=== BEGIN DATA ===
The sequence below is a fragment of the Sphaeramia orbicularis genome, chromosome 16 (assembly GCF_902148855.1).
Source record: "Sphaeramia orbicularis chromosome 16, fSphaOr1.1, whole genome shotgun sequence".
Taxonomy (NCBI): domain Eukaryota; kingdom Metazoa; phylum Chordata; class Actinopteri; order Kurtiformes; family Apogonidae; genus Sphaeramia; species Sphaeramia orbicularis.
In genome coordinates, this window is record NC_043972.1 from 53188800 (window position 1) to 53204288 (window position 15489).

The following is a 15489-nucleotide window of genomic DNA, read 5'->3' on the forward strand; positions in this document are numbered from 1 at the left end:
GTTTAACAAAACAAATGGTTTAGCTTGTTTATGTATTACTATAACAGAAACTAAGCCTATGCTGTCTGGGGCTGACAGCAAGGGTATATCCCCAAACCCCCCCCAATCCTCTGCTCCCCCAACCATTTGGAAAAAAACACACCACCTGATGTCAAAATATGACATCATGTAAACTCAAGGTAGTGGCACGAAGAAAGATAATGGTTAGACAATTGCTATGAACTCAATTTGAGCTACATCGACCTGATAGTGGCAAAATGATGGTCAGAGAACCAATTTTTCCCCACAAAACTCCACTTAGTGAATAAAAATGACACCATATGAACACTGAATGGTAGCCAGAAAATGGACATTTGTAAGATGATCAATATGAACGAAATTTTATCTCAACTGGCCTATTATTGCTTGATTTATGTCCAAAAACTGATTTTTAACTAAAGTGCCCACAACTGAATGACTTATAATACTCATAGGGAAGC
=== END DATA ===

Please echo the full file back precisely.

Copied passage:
The sequence below is a fragment of the Sphaeramia orbicularis genome, chromosome 16 (assembly GCF_902148855.1).
Source record: "Sphaeramia orbicularis chromosome 16, fSphaOr1.1, whole genome shotgun sequence".
Taxonomy (NCBI): domain Eukaryota; kingdom Metazoa; phylum Chordata; class Actinopteri; order Kurtiformes; family Apogonidae; genus Sphaeramia; species Sphaeramia orbicularis.
In genome coordinates, this window is record NC_043972.1 from 53188800 (window position 1) to 53204288 (window position 15489).

The following is a 15489-nucleotide window of genomic DNA, read 5'->3' on the forward strand; positions in this document are numbered from 1 at the left end:
GTTTAACAAAACAAATGGTTTAGCTTGTTTATGTATTACTATAACAGAAACTAAGCCTATGCTGTCTGGGGCTGACAGCAAGGGTATATCCCCAAACCCCCCCCAATCCTCTGCTCCCCCAACCATTTGGAAAAAAACACACCACCTGATGTCAAAATATGACATCATGTAAACTCAAGGTAGTGGCACGAAGAAAGATAATGGTTAGACAATTGCTATGAACTCAATTTGAGCTACATCGACCTGATAGTGGCAAAATGATGGTCAGAGAACCAATTTTTCCCCACAAAACTCCACTTAGTGAATAAAAATGACACCATATGAACACTGAATGGTAGCCAGAAAATGGACATTTGTAAGATGATCAATATGAACGAAATTTTATCTCAACTGGCCTATTATTGCTTGATTTATGTCCAAAAACTGATTTTTAACTAAAGTGCCCACAACTGAATGACTTATAATACTCATAGGGAAGC